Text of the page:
What we call the beginning is often the end. And to make an end is to make a beginning. The end is where we start from.
— T. S. Eliot
I am currently appearing in Personare-BearAmI Productions’ Now Birds Sing, from April 29 – May 3, 2009, at The Irving Greenberg Theatre Centre Studio. For more details, click here. We had our preview on Wednesday and it was well-received and the feedback very positive.
Before the preview, in the early afternoon, we also had our dress rehearsal and, as a result, I had a couple of hours to kill. As a matter of instinct, I set out for a coffee on my own and, thanks to some fine afternoon weather, I found myself sitting on the patio of a nearby Bridgehead (fair trade and organic!). And as I am apt to do, my mind began to collate my given circumstances and I realized that I am living inside a moment of intersecting coincidence that would please any Hollywood producer, G. W. F. Hegel, and / or T.S. Eliot.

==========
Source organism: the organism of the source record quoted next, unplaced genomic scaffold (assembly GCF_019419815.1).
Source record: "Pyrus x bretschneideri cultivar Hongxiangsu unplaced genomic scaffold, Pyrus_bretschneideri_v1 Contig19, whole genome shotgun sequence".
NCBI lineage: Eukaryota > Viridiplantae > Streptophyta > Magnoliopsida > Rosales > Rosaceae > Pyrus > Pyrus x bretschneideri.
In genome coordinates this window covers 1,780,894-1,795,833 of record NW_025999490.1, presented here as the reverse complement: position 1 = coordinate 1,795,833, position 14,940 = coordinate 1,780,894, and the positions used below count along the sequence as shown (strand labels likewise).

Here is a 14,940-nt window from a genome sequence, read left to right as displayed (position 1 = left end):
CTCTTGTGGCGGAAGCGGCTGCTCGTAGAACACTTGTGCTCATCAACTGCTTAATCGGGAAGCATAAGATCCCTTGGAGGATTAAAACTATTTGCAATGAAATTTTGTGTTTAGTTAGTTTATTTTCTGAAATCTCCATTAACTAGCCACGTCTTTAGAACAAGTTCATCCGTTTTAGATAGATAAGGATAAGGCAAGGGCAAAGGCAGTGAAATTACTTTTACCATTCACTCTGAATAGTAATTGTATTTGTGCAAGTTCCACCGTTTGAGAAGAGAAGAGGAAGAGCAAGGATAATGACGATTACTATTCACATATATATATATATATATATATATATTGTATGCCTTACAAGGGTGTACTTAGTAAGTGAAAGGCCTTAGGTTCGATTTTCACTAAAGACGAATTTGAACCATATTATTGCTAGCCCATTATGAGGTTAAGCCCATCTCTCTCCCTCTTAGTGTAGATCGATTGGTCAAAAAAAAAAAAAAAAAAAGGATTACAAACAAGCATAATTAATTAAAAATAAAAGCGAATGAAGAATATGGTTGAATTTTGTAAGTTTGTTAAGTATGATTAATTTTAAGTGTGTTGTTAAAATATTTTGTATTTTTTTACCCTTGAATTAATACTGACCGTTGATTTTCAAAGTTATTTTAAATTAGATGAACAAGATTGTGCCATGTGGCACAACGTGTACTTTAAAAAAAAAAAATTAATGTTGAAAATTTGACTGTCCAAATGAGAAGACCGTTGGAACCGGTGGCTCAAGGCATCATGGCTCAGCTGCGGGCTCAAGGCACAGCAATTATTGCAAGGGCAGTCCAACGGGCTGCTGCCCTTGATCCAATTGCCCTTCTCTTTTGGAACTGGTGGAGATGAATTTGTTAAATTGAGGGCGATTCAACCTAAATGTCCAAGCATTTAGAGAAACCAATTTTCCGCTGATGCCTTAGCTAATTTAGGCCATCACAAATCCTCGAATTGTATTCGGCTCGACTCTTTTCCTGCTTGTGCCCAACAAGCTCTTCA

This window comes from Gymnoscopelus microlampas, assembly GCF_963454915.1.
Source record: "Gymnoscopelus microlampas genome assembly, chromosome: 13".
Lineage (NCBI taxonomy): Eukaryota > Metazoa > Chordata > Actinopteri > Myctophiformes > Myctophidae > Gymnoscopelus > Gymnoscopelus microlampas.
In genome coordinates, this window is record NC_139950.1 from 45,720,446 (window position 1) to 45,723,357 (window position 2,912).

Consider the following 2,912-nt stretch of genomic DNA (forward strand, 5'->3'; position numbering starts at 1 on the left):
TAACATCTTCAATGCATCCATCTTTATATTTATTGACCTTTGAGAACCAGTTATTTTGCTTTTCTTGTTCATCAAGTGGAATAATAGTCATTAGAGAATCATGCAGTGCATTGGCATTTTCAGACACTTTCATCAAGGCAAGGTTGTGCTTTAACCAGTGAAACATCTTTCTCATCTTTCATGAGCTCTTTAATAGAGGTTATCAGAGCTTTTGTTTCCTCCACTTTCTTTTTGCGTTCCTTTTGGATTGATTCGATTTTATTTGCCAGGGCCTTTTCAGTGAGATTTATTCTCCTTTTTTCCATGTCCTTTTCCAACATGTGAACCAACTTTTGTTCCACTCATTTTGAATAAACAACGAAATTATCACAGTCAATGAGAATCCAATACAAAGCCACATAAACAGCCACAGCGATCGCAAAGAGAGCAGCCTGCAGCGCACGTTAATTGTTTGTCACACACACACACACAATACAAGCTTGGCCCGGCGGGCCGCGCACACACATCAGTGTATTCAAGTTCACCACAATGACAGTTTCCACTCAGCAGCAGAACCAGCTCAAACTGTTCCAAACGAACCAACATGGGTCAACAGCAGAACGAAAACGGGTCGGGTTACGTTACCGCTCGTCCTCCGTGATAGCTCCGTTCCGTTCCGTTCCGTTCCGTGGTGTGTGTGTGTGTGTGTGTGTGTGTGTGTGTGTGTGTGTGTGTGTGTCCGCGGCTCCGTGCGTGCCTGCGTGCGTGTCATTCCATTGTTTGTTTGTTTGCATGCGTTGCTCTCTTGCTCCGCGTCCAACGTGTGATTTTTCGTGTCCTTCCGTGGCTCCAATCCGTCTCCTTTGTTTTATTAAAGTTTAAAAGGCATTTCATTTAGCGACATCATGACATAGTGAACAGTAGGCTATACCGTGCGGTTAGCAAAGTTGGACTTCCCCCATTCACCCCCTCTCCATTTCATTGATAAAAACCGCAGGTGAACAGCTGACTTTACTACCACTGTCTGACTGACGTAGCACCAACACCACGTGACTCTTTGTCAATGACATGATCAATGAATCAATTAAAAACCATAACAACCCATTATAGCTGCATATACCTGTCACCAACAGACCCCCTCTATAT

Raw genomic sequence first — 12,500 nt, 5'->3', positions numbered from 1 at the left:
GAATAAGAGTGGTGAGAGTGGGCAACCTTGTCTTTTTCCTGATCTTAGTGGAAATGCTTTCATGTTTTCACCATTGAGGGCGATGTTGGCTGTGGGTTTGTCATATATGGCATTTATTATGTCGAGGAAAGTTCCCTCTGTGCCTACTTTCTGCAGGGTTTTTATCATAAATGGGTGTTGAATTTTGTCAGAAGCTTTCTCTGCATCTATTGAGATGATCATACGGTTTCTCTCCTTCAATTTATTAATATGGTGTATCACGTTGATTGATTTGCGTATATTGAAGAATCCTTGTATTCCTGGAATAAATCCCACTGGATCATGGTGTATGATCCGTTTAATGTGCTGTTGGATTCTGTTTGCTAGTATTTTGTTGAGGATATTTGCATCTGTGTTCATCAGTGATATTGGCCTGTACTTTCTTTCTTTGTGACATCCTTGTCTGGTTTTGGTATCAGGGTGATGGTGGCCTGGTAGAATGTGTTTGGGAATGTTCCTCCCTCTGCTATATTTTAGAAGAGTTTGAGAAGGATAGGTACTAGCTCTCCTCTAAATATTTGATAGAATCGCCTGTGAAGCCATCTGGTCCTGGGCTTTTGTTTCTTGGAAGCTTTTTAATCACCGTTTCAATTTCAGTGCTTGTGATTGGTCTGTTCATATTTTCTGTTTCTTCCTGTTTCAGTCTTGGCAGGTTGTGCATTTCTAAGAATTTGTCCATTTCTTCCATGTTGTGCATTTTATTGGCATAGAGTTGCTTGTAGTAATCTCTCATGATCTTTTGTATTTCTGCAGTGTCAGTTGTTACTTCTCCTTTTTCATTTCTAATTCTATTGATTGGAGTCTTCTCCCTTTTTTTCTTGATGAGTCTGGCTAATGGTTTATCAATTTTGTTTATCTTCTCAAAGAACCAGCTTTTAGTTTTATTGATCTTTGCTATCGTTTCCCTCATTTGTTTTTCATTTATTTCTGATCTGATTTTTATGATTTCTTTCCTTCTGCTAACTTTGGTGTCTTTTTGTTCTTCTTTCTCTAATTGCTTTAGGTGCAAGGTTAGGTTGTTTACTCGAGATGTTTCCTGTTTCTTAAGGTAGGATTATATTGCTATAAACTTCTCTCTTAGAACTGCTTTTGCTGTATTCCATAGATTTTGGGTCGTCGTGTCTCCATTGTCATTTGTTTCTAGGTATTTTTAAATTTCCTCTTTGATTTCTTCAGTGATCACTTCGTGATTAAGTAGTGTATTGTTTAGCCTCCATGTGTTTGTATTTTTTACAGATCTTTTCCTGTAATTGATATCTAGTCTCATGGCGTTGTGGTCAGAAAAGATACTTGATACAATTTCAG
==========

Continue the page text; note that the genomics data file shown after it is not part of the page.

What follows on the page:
I play a couple of different roles in the play, but primarily I play a lecturer examining and discussing the life and legacy of Rachel Carson, the founding figure of contemporary environmentalism. Coincidentally enough, I myself was once a lecturer (of philosophy) and, up until a year or two ago, had intended to make a career of it. As it happens, we are also performing the play in a theatre located a block or two from the place I was physically born and a block or two from the school where I like to think my personal identity was born. It was at this school that I first appeared in a play, first discovered my love of writing, and first entered puberty.
These coincidences of circumstance feels very much like a beginning, an ending, or both and it comes at a time of undetermined possibility in my life — the still moment of a pendulum’s swing that waits not for gravity’s decision but for my own. Here, in this place, this geography, if time really is a fourth, distinct, and physical dimension, three distinct points of my identity now exist along side each other : the father, the son, and the holy spirit. A circle has come full, in an absolute point of singularity. Like a mandala of sand, this coincidence of time, space, and history is a delight to behold.